If there’s one thing that’s synonymous to Hong Kong – especially to Filipino tourists – it’s “shopping”. Yes, there are go-to districts like Tsim Sha Tsui and Mongkok for night markets and Causeway Bay for upscale outlets (where we stayed at the chic yet affordable Mini Hotel Causeway Bay), but for an authentic malling experience, one should make a beeline to Dragon Centre in West Kowloon. When in Rome, do as the Romans do, they say.
Located a few steps away from Sham Shui Po MTR station, Dragon Centre is an accessible shopping mall that primarily attracts local patrons. The nine-storey shopping center was the largest in West Kowloon until the Elements opened above the Kowloon MTR station. However, it’s no less a haven for shoppers of all ages and those seeking affordable entertainment. I liked how the mall was refreshingly free of other tourists (a rarity in Hong Kong, I guess), and offered a malling experience with a local flavor.
Walking from the subway station, the building did have an imposing facade of glass and steel, explaining why this shopping center won the Certificate of Merit issued by Hong Kong Institute of Architects for its outstanding architectural design. The mall’s oval atrium was also impressive. Looking up, I could see the glass elevator and farther above, were the elevated tracks of a decommissioned indoor rollercoaster. I wish they had revived it!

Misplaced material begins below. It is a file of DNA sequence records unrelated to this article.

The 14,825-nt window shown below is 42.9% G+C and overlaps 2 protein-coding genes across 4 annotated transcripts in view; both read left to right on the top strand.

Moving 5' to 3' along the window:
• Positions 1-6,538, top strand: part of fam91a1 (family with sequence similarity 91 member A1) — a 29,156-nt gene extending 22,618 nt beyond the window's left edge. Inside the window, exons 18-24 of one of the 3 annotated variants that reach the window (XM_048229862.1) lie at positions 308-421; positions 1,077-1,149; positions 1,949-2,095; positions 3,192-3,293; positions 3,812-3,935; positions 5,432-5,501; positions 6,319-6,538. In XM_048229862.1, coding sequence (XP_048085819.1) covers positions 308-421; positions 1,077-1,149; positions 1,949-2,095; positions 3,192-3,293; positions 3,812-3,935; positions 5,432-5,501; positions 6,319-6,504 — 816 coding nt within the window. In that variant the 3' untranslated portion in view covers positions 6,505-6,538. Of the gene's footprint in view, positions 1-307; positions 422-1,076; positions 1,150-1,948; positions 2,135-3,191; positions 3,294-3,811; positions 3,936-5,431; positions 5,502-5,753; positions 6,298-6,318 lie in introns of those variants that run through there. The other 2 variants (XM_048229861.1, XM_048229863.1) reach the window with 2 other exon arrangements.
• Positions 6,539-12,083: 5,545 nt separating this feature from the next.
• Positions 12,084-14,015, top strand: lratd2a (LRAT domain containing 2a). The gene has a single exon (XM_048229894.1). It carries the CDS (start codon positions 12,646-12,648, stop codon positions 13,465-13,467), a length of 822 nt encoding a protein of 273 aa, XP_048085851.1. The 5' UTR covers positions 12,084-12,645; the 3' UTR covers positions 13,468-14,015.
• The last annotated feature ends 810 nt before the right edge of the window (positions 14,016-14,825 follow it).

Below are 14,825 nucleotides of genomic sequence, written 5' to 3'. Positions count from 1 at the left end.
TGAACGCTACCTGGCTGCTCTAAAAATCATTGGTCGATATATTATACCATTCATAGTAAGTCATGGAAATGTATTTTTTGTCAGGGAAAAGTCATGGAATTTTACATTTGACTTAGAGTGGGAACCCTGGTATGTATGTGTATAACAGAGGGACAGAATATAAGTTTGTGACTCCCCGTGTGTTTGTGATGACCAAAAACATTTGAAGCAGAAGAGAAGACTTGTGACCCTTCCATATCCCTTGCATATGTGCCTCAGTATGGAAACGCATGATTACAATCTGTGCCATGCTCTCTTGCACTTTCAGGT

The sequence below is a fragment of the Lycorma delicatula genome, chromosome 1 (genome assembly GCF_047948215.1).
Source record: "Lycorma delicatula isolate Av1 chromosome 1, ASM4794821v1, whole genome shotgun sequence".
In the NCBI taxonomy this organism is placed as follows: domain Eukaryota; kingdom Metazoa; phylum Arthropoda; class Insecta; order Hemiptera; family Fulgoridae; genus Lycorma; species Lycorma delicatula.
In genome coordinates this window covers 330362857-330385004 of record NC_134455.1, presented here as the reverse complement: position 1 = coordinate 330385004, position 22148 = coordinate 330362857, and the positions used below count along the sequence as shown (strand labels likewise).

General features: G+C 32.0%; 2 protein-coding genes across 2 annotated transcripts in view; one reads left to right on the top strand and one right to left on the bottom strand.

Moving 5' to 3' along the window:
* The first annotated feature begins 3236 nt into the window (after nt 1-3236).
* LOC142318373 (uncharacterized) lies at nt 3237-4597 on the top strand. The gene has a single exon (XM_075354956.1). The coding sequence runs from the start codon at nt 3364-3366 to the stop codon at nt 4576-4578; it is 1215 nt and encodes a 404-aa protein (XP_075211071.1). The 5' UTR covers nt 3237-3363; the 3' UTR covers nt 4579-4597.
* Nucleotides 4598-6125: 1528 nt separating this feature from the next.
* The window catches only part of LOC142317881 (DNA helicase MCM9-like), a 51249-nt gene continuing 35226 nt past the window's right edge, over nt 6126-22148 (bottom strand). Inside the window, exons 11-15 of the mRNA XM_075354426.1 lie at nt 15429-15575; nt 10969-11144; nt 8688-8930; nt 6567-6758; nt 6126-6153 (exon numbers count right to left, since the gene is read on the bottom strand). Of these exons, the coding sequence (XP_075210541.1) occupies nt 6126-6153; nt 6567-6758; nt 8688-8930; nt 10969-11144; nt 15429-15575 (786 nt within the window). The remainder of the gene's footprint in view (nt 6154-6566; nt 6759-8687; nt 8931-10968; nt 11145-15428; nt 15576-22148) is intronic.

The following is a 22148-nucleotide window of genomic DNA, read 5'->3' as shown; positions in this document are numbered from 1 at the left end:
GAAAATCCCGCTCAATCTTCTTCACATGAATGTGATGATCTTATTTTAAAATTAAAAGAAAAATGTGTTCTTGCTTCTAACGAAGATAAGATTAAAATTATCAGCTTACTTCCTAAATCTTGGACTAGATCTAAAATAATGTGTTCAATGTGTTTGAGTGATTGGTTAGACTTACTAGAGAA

The shopping mall has over 700 shops, including the Apple Mall, located at the fifth and seventh floor. This collection of shops targets young ladies with their toys, apparel, knick knacks and creative handicrafts, to name a few. My shopping companion Lisa of Pinay Travelista was all giddy over her rare find of limited-edition kraft tape for her scrapbook-making. At another stall, I bought a pair of clip-on fisheye lenses for smartphones at a discount, thanks to a little friendly bargaining with the shopkeeper.
There are places to keep the children entertained on your visit. Want to go ice-skating? There’s the 17,000 square foot Sky Rink at the 8th floor. It’s one of the few skating centers in Hong Kong that have “real snow” and, apart from ice-skating, also offers ice hockey. On the ninth floor is Sky Fantasia, an arcade center with a significant collection of arcade games, including the arcade basketball game, which has caused a mania in Taiwan, and Taiko Drum Master Game, a current favorite of Japanese teenagers. As for dining options, there are popular international food chains like Pizza Hut, McDonald’s, KFC and Yoshinoya, as well as local options at the big foodcourt.
For more information about Dragon Centre, visit their website.
How To Get There
Dragon Centre is a few minutes walk from Sham Shui Po MTR Station (Exit C2).
This blog post was made possible through a blogger tour in Hong Kong organized by Eton Properties Ltd. from August 29 to September 1, 2016.